22nd January 2016

I’d first like to give a little background information on how I arrived at this point. If you wish to read solely about the process of my transfer, please feel free to skip to paragraph six. However, I feel reading from the beginning will give you a better insight into how I ended up in the position I am today.

After truly loving Law as one of my choices at A-Level and having considered it before, I chose to apply to University for a Law LLB course in 2015. I applied, and got offers from the University of Leeds (AAA), University of Birmingham (AAA), Oxford Brookes (AAB), University of Exeter (AAB), and Birmingham City University (BBC).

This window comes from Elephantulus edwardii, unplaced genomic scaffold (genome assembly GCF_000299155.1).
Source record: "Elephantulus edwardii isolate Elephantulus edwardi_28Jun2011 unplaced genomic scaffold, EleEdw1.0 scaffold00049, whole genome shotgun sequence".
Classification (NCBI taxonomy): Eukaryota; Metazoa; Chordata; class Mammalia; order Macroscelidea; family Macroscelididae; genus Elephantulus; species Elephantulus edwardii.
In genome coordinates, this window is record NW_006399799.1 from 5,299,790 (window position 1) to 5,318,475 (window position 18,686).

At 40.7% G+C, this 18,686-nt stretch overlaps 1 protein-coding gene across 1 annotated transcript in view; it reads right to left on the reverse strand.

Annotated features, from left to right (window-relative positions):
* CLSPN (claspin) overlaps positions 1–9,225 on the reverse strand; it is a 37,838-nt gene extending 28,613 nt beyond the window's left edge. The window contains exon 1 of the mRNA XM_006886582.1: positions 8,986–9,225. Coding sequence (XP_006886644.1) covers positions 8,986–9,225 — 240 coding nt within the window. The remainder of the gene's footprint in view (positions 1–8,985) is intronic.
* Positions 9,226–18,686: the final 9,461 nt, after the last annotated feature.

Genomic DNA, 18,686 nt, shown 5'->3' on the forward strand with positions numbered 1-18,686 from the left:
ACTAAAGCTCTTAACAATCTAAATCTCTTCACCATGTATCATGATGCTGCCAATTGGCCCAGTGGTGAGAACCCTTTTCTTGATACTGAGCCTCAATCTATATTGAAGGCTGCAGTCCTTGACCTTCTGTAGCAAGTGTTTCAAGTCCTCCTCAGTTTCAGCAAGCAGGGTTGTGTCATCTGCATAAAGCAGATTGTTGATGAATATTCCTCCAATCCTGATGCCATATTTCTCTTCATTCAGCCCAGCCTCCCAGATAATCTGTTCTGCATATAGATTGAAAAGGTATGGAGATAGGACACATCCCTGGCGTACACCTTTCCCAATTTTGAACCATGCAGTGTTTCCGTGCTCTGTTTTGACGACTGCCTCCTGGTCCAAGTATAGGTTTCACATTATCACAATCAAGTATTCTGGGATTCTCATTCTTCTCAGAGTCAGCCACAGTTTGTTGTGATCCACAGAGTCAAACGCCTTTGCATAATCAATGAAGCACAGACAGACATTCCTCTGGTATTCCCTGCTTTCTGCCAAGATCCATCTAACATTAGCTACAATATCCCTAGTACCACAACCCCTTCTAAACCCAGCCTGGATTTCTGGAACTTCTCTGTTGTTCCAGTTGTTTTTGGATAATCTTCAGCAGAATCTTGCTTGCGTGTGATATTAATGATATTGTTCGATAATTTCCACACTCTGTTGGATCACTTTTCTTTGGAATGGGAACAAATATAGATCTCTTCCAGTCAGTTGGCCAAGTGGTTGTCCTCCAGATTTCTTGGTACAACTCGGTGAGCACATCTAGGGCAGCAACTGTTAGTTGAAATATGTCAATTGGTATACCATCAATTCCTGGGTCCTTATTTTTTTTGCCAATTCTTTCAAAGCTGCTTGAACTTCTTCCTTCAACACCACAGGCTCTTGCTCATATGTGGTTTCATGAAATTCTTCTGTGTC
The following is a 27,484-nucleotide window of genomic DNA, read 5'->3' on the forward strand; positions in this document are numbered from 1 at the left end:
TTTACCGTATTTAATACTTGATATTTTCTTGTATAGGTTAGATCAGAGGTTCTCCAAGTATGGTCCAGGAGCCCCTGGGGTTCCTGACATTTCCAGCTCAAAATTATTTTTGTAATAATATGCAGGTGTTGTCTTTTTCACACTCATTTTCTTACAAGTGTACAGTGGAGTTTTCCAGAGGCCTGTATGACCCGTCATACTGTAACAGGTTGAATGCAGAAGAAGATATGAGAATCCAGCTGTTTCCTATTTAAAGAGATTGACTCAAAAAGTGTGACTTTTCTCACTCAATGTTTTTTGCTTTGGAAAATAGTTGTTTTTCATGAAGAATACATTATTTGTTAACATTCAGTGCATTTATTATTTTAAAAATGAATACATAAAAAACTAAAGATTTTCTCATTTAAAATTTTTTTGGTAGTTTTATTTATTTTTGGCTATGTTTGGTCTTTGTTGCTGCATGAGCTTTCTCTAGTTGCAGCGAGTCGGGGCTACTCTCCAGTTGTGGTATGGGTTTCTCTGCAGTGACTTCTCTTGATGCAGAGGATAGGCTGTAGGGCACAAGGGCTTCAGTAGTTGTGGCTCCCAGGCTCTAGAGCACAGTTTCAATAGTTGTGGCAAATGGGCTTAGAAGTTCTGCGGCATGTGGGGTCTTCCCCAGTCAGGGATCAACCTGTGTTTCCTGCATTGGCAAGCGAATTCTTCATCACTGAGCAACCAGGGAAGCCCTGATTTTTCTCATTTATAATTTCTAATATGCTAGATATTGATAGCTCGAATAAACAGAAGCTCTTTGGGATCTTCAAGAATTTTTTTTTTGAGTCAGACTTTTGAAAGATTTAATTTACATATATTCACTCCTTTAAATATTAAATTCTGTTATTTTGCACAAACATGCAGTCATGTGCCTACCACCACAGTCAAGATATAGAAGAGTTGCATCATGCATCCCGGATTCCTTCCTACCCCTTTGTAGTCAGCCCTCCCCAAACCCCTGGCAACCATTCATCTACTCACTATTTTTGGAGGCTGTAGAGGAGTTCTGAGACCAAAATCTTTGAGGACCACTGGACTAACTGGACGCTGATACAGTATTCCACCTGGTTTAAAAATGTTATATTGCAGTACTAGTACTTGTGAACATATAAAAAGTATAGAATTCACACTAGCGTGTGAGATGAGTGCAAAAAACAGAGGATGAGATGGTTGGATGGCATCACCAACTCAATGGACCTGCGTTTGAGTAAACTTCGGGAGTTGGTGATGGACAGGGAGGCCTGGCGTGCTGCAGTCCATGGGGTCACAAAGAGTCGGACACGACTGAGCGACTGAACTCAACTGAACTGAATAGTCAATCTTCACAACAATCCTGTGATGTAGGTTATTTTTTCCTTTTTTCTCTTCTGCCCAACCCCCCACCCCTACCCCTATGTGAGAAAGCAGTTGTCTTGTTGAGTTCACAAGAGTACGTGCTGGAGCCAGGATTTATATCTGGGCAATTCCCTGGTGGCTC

BCU had made me an unconditional offer, and as such this went down as my insurance. As I had hoped to achieve AAA, I put down University of Birmingham as my first choice. I loved the University, and the look of it, as well as the accommodation, and adored the city itself. My predicted grades were AAB which was very generous considering at AS level I only achieved BCDDD (as I had taken five). However, the teachers were made aware that I was doing resits for all but a couple of my AS levels as I was unhappy with what I got, and was eager to improve.